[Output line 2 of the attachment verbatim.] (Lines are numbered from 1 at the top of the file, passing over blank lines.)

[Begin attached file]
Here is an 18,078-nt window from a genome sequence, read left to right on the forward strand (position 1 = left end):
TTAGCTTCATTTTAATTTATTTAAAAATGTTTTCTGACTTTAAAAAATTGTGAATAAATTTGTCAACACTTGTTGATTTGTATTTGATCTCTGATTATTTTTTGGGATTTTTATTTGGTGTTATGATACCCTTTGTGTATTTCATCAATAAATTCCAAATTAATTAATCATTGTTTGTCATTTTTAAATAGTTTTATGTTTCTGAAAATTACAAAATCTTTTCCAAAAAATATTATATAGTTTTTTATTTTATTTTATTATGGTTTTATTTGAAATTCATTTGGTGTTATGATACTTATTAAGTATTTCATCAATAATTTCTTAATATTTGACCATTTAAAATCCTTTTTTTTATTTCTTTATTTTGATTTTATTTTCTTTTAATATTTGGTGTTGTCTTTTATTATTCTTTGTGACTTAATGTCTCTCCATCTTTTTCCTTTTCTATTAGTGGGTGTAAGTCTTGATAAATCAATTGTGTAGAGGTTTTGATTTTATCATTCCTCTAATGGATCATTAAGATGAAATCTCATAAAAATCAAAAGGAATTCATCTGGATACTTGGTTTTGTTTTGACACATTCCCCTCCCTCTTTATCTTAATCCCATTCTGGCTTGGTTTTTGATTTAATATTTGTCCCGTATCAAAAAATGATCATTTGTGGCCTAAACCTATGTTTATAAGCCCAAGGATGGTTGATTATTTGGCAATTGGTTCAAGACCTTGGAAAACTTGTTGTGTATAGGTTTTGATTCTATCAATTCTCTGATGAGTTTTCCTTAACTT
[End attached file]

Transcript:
TTAGCTTCATTTTAATTTATTTAAAAATGTTTTCTGACTTTAAAAAATTGTGAATAAATTTGTCAACACTTGTTGATTTGTATTTGATCTCTGATTATTTTTTGGGATTTTTATTTGGTGTTATGATACCCTTTGTGTATTTCATCAATAAATTCCAAATTAATTAATCATTGTTTGTCATTTTTAAATAGTTTTATGTTTCTGAAAATTACAAAATCTTTTCCAAAAAATATTATATAGTTTTTTATTTTATTTTATTATGGTTTTATTTGAAATTCATTTGGTGTTATGATACTTATTAAGTATTTCATCAATAATTTCTTAATATTTGACCATTTAAAATCCTTTTTTTTATTTCTTTATTTTGATTTTATTTTCTTTTAATATTTGGTGTTGTCTTTTATTATTCTTTGTGACTTAATGTCTCTCCATCTTTTTCCTTTTCTATTAGTGGGTGTAAGTCTTGATAAATCAATTGTGTAGAGGTTTTGATTTTATCATTCCTCTAATGGATCATTAAGATGAAATCTCATAAAAATCAAAAGGAATTCATCTGGATACTTGGTTTTGTTTTGACACATTCCCCTCCCTCTTTATCTTAATCCCATTCTGGCTTGGTTTTTGATTTAATATTTGTCCCGTATCAAAAAATGATCATTTGTGGCCTAAACCTATGTTTATAAGCCCAAGGATGGTTGATTATTTGGCAATTGGTTCAAGACCTTGGAAAACTTGTTGTGTATAGGTTTTGATTCTATCAATTCTCTGATGAGTTTTCCTTAACTT